You don't have to live in a monastery in order to live like a monk. Oblates are everyday people with jobs, families, and other responsibilities. Sometimes they are Catholic, sometimes not. In today's hectic, changing world, being an oblate offers a rich spiritual connection to the stability and wisdom of an established monastic community.
The Wages of Zen
Author: James Melville
In 1979 James Melville introduced a significant new figure in to British crime fiction the Japanese detective Superintendent Tetsuo Otani of the Hyogo Prefectural Police. Otani, a very human but also very Japanese policeman, has to supervise an investigation which begins with a murder (a relatively rare crime in Japan) in a small Zen temple community where all the suspects are foreigners, but expands into the murky waters of drug trafficking and organised crime. Praised for its 'entrancing, splendidly intricate description of Japanese society (straight, criminal and official)' The Wages of Zen was not only well-received in the UK and the US but also appeared in a Japanese edition under the title The Chishoji Temple Murder Case.
A Rhythm of Life
Author: Victor-Antoine D'Avila-Latourrette
From the origins of Benedictine tradition to our everyday lives, "A Rhythm of Life: The Monastic Way" traces and reflects upon a way of life that is both simple and inspiring. Brother Victor-Antoine highlights the many traditions, both daily and yearly, that bring us back to a prayerful life that often escapes us in our busy day-to-day lives. The wisdom of the monastic life, inspired by St. Benedict, inspires us to apply those traditions and values as we are guided by reflection through the varying seasons. "Hardcover" View sample pages.
Author: Andrew Dalby
Publisher: Univ of California Press
"Delightful and complex. When Dalby blends the spices, the result is unique and irresistible."--Alan Davidson, author of The Oxford Companion to Food
Finding the Monk Within
Author: Edward Cletus Sellner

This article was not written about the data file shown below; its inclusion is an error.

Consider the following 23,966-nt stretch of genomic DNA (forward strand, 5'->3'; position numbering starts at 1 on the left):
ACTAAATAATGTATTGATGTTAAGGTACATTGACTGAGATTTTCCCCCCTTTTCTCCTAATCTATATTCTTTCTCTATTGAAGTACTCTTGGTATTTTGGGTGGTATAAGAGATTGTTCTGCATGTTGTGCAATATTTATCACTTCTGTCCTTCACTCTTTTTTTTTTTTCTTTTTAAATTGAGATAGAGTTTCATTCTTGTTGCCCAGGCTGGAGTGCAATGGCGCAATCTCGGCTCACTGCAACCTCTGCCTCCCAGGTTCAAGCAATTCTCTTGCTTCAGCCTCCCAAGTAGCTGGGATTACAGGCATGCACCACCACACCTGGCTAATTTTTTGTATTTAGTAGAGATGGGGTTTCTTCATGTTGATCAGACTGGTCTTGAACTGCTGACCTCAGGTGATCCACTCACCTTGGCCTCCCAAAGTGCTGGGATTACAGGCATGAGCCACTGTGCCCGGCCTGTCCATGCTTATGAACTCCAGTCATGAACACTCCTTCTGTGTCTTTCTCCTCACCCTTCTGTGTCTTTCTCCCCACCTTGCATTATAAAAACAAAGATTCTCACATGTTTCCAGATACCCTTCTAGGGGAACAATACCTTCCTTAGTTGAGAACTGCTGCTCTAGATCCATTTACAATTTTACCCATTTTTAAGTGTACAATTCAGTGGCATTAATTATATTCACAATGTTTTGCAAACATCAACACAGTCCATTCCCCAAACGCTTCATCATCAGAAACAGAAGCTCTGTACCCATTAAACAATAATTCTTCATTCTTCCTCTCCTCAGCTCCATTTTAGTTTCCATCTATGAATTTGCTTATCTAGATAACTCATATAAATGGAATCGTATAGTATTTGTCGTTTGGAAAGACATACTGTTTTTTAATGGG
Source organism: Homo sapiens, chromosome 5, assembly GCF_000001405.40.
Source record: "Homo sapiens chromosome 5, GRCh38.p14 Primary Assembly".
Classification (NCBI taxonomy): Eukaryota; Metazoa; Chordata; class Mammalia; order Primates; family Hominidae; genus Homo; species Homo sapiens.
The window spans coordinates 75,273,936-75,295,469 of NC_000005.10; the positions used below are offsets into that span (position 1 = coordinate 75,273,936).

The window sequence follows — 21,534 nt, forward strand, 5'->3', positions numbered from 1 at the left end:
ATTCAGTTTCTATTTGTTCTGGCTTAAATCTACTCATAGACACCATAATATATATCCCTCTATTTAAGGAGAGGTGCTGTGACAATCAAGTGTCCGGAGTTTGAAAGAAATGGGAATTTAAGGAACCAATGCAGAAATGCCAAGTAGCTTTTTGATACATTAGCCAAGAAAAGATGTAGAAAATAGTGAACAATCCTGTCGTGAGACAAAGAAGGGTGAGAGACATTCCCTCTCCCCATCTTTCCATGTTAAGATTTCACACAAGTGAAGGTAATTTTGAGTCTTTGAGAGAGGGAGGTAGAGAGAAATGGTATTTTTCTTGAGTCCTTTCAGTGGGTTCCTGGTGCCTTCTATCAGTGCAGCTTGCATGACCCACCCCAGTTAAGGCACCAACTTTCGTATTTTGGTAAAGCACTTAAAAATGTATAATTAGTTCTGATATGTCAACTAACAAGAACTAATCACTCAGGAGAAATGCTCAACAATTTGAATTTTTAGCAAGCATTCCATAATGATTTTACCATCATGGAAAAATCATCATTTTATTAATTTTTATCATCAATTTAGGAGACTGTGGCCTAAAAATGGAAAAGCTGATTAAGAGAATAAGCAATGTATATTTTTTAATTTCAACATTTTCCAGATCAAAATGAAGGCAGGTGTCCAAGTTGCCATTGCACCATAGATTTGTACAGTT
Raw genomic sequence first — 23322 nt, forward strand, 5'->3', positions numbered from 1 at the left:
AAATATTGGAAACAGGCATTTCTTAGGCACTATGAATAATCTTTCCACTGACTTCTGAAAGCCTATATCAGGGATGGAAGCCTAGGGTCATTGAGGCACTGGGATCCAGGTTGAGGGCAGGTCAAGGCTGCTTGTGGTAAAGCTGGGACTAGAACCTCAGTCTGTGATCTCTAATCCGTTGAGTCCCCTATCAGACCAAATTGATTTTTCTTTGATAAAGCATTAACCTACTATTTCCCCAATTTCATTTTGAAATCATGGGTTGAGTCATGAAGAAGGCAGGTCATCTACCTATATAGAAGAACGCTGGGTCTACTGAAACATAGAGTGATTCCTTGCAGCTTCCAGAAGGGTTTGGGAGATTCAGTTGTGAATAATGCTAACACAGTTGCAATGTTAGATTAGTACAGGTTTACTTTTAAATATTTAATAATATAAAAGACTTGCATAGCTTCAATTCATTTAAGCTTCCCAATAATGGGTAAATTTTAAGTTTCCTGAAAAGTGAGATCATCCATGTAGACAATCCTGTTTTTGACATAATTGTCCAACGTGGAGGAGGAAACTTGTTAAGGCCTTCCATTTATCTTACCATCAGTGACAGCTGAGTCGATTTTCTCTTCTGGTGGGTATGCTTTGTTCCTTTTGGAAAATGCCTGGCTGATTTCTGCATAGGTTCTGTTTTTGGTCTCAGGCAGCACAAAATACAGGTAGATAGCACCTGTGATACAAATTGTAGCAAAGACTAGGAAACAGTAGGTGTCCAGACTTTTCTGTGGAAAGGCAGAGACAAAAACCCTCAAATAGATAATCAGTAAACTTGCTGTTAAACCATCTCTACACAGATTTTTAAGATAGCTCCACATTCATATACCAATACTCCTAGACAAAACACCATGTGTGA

Publisher: Paulist Press
With its focus upon key dynamic monastic figures in the history of Christian spirituality, this book explores the relevance of certain monastic values for today.
Author: Jean Andrews
Publisher: University of Texas Press
An updated edition (first, 1984) of the scholarly reference on peppers includes information on their history and dispersion, biology, taxonomy, cultivation, and medicinal, economic, and gastronomic uses.
Secrets of Saffron
Author: Pat Willard
Publisher: Beacon Press
There are few words as evocative as saffron. Over thousands of years it has perfumed the halls of Crete's palaces, made Cleopatra more alluring, and driven crusaders and German peasants to their deaths. While spices that drove adventurers to the ends of the earth, such as cinnamon, mace, and ginger, have become commonplace, saffron remains tantalizingly exotic. Nothing more than the dried stamens of the autumn-flowering purple crocus, it might as well be fairy dust. Resistant to modern horticultural technology, the fragile blossoms must still be gathered by hand from the ancient fields of Iran, Greece, Italy, southern France, and Spain. Secrets of Saffron is the story of this extravagant rover. Guided with wit and assurance by acclaimed food writer Pat Willard, we roam the rich landscapes of history and personal memory. We dine in the heavenly gardens of Persia; bathe with Alexander the Great; are served golden swans at the medieval court of France. With Willard's help, we also discover the quiet comforts of saffron, from soups that have eased illness to pies that defy death, until we arrive at last in the present day at a small garden in Brooklyn. Told in sumptuous prose, complete with fabulous ancient and modern recipes—including a Moorish wedding feast, a luscious creme brulee, and a balm for an aching heart—Secrets of Saffron will awaken in you a voracious desire for the private pleasures of this most precious spice. "I am impressed by Pat Willard's singleminded devotion to one of my favorite subjects. I have been under saffron's spell for some time and it is an integral ingredient in my cooking. I love the romance of its noble and complicated history, as well as the painstaking process of cultivation." —Todd English, author of The Olives Dessert Table "Saffron, the haughtiest, most expensive, and most mysterious of spices, has found its rightful biographer in Pat Willard, who plumbs its historical, mythological, and psychological depths with illuminating insight and a richly evocative (and surprisingly personal) prose. For saffron lovers, this book is a necessary read; for those like myself who have previously equated that spice with such culinary esoterica as gold leaf flakes or wild fennel pollen, Secrets of Saffron is a revelation—and a highly enjoyable page-turner, as well." —John Thorne, author of Outlaw Cook and Pot on the Fire "An admiring account of an exotic spice with a long and varied history, by a food writer whose imagination keeps the story light and lively... a charming little gift for an inquisitive cook."—Kirkus Reviews